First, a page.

24. Biswal BM, Othman NH. Correlation of Nuclear Morphometry and AgNOR Score with Radiation Response in Squamous Cell Cancers of the Head and Neck: A Preliminary Study. Malays J Med Sci 2010 Jul;17(3):19–26.   [Pubmed]    Back to citation no. 24
  25. Kardum-Skelin I, Puskaric BJ, Radic-Kristo D, Jaksic O, Kardum M, Jaksic B. Multimodal image analysis of chronic leukemic lymphoproliferative disorders and the hypothesis of "single" and "multiple" programmed stops in the development of typical and atypical forms of leukemias and lymphomas. Coll Antropol 2010 Jun;34(2):367–76.   [Pubmed]    Back to citation no. 25
  26. Bukhari MH, Niazi S, Hashmi I, et al. Use of AgNOR index in grading and differential diagnosis of astrocytic lesions of brain. Pak J Med Sci 2007;23(2):206–10.    Back to citation no. 26
  27. Derenzini M, Trerè D, Pession A, Govoni M, Sirri V, Chieco P. Nucleolar size indicates the rapidity of cell proliferation in cancer tissues. J Pathol 2000 Jun;191(2):181–6.   [CrossRef]   [Pubmed]    Back to citation no. 27
  28. Gonzalez Segura I, Secchi D, Carrica A, et al. Exfoliative cytology as a tool for monitoring pre-malignant and malignant lesions based on combined stains and morphometry techniques. J Oral Pathol Med 2015 Mar;44(3):178–84.   [CrossRef]   [Pubmed]    Back to citation no. 28
  29. Gottwald L, Danilewicz M, Suzin J, et al. Assessment of the argyrophilic nucleolar organizer region area/nucleus ratio in ovarian serous epithelial adenomas, borderline tumors and cancers. Arch Med Sci 2013 Feb 21;9(1):79–85.   [CrossRef]   [Pubmed]    Back to citation no. 29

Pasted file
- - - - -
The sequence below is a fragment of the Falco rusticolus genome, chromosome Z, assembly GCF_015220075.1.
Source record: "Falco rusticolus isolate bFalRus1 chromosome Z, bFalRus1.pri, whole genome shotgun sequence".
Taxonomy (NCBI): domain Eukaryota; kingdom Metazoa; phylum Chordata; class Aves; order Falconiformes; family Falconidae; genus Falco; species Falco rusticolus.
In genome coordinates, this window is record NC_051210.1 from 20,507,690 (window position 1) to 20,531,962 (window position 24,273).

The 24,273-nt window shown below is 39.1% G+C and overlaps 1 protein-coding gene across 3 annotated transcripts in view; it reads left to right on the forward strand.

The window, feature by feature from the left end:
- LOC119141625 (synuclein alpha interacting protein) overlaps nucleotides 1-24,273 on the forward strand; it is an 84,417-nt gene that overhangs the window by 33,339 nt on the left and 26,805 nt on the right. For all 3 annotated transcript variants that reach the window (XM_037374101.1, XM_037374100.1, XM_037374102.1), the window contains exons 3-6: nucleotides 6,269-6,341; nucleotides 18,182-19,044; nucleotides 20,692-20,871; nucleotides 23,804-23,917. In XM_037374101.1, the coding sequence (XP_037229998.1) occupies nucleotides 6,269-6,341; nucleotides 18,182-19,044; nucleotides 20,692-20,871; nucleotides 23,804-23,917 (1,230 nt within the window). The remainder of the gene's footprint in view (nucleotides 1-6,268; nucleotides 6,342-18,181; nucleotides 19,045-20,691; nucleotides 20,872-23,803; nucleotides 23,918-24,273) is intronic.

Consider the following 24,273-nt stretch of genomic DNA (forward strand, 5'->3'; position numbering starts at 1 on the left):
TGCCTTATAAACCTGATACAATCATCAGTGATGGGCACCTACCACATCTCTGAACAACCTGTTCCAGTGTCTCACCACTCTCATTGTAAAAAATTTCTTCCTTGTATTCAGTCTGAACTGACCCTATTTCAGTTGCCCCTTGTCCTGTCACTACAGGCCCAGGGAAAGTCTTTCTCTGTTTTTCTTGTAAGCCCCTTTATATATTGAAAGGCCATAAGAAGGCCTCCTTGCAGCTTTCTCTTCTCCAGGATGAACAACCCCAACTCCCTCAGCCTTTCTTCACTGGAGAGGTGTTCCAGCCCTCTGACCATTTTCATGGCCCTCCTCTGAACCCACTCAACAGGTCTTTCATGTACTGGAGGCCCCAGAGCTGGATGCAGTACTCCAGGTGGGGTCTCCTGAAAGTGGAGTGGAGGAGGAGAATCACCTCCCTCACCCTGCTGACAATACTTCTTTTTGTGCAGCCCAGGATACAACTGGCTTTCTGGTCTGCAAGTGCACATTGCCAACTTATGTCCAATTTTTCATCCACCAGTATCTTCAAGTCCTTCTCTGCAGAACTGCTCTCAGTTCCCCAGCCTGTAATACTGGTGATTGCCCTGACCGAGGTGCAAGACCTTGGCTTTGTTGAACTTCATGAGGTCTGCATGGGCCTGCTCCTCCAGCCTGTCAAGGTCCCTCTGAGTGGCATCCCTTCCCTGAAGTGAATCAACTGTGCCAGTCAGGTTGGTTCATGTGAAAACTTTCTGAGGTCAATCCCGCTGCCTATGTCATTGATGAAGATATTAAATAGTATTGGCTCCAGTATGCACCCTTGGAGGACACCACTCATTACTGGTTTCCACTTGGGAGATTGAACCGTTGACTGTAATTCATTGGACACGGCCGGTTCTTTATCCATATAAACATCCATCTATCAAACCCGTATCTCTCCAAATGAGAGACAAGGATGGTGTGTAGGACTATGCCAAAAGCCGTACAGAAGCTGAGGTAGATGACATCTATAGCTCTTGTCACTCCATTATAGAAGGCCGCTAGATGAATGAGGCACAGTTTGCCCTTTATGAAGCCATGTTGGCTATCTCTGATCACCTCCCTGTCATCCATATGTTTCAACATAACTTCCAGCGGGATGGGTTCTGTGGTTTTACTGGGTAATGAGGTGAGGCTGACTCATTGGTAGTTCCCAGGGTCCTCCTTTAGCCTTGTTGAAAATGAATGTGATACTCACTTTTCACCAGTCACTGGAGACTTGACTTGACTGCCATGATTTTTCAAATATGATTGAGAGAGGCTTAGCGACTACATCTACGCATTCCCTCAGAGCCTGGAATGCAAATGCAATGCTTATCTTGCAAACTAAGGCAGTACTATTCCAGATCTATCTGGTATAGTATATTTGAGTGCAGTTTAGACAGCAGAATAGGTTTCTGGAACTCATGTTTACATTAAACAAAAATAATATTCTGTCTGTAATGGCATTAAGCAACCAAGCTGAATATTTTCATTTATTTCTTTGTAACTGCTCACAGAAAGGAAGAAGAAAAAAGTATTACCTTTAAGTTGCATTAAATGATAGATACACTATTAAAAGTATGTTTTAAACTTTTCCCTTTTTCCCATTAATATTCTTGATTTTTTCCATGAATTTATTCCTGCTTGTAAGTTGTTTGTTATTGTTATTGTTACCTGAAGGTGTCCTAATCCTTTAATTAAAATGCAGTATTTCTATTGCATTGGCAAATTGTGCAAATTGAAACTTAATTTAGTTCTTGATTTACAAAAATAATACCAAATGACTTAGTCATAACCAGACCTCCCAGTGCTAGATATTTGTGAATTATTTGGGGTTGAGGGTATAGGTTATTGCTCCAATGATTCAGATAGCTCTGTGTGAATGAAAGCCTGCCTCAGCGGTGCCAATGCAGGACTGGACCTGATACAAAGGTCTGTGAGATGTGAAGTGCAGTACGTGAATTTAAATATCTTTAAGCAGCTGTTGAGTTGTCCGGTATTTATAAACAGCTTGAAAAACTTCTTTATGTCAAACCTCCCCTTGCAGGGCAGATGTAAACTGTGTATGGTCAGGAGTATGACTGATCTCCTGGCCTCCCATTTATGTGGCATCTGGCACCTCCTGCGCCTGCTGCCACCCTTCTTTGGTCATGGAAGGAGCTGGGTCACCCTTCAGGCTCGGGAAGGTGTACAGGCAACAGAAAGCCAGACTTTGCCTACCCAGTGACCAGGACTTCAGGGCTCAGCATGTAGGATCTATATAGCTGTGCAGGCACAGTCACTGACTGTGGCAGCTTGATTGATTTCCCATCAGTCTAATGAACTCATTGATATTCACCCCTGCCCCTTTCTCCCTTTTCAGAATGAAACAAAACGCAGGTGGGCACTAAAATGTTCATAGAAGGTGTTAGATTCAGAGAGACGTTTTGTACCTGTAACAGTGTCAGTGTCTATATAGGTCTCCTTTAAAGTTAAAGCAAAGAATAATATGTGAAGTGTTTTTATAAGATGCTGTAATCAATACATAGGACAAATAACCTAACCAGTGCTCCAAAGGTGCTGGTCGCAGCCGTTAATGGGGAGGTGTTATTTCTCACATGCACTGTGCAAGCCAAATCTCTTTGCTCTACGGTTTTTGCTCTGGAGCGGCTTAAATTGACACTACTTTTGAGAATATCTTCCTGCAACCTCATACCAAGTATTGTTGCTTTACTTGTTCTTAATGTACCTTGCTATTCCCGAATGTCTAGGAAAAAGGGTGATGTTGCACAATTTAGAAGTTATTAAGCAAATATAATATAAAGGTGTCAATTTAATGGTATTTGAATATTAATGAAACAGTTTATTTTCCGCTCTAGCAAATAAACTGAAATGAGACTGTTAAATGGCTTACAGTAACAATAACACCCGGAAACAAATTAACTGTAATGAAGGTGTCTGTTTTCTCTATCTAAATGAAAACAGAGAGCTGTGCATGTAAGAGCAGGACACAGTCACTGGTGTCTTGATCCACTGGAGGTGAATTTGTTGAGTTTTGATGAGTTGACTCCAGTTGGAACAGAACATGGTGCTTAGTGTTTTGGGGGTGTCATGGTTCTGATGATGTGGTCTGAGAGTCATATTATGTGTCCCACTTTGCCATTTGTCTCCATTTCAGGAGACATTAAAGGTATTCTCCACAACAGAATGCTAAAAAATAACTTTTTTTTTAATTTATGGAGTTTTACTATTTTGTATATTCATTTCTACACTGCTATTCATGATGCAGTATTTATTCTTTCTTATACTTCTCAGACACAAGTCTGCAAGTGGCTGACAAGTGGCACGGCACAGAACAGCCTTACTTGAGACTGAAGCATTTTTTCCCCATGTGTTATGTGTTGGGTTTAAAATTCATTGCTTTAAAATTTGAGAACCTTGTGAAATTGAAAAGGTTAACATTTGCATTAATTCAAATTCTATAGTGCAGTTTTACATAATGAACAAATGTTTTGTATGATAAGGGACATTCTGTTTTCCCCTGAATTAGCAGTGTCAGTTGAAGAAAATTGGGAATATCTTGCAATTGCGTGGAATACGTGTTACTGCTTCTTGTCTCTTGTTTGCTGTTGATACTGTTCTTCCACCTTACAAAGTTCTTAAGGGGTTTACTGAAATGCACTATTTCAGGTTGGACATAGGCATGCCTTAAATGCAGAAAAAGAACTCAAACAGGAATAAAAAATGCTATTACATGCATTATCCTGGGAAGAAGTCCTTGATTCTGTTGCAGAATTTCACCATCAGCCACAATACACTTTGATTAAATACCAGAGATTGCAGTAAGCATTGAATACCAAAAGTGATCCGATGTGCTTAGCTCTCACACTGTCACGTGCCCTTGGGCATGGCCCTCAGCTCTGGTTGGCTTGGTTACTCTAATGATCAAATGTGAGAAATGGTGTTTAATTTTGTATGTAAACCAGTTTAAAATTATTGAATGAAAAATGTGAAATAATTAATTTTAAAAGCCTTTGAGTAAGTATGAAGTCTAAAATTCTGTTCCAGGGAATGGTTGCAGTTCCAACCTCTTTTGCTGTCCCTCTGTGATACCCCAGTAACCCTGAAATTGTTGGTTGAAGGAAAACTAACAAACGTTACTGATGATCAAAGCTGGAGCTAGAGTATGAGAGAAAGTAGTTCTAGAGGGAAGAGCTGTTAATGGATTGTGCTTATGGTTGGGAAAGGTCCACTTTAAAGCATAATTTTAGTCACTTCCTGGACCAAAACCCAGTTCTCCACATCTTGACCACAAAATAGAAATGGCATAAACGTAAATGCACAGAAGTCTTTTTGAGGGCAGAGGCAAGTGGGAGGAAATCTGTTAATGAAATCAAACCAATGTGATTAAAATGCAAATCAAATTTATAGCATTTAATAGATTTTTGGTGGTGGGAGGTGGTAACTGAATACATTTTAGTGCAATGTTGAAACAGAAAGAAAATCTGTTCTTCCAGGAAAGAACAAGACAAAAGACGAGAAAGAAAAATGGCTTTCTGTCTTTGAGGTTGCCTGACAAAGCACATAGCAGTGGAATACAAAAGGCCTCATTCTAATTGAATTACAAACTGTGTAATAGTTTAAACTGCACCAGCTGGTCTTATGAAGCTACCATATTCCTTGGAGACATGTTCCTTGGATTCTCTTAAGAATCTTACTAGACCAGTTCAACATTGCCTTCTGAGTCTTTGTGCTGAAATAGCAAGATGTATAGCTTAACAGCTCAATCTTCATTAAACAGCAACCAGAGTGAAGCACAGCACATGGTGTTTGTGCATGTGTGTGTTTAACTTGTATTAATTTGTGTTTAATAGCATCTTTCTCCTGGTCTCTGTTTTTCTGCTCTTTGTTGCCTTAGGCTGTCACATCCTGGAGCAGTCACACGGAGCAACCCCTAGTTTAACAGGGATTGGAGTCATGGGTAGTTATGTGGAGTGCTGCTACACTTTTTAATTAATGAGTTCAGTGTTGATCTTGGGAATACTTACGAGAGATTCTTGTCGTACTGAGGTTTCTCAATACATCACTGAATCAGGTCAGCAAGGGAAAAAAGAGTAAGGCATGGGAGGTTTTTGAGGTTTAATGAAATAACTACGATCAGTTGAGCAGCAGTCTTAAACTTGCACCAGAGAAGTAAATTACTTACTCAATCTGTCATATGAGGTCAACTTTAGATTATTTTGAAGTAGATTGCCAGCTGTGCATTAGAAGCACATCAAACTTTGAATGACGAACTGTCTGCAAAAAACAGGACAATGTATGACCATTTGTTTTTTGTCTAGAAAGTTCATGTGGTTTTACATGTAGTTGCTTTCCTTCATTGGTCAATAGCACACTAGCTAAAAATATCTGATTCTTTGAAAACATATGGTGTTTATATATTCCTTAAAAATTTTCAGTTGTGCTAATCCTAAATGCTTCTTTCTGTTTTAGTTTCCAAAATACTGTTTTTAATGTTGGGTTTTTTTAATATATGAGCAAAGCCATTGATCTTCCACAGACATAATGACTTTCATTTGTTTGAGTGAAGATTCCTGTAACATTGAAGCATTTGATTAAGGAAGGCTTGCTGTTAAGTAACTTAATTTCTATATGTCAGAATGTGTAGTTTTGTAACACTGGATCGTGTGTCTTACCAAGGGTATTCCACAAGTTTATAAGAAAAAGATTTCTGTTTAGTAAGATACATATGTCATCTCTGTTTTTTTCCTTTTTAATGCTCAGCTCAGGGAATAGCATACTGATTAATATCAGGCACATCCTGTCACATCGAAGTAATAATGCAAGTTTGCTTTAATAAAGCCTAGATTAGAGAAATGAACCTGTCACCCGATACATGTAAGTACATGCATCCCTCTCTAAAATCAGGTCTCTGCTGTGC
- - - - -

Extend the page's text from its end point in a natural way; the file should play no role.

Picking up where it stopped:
30. Gill M, Singh U, Mahapatra QS, Gehlot S, Gupta V, Sen R. Role of argyrophilic nucleolar organizer region staining in identification of malignant cells in effusion. J Cytol 2011 Oct;28(4):191–5.   [CrossRef]   [Pubmed]    Back to citation no. 30

[HTML Abstract]   [PDF Full Text]

Author Contributions:
Recep Eroz – Substantial contributions to conception and design, Acquisition of data, Analysis and interpretation of data, Drafting the article, Revising it critically for important intellectual content, Final approval of the version to be published
Guarantor of submission
The corresponding author is the guarantor of submission.
Source of support
None
Conflict of interest
Authors declare no conflict of interest.
Copyright
© 2015 Recep Eroz. This article is distributed under the terms of Creative Commons Attribution License which permits unrestricted use, distribution and reproduction in any medium provided the original author(s) and original publisher are properly credited. Please see the copyright policy on the journal website for more information.



  Home line About Oncocytology line Aim and Scope line Sections line Open Access line Archives
Apply as Editor line Apply as Reviewer line Submit Reviews - Editors line Submit Reviews - Reviewers
Instructions for Authors line Templates to Use line Copyright Form line Author Checklist
Online Submission line Email Submission line Submit Revision line Submit All Forms line Submit Page Proofs
Terms of Service line Privacy policy line Disclaimer line FAQ line Contact: Journal line Contact: Edorium Journals line Site Map
 
  Copyright © 2017. Edorium. All rights reserved.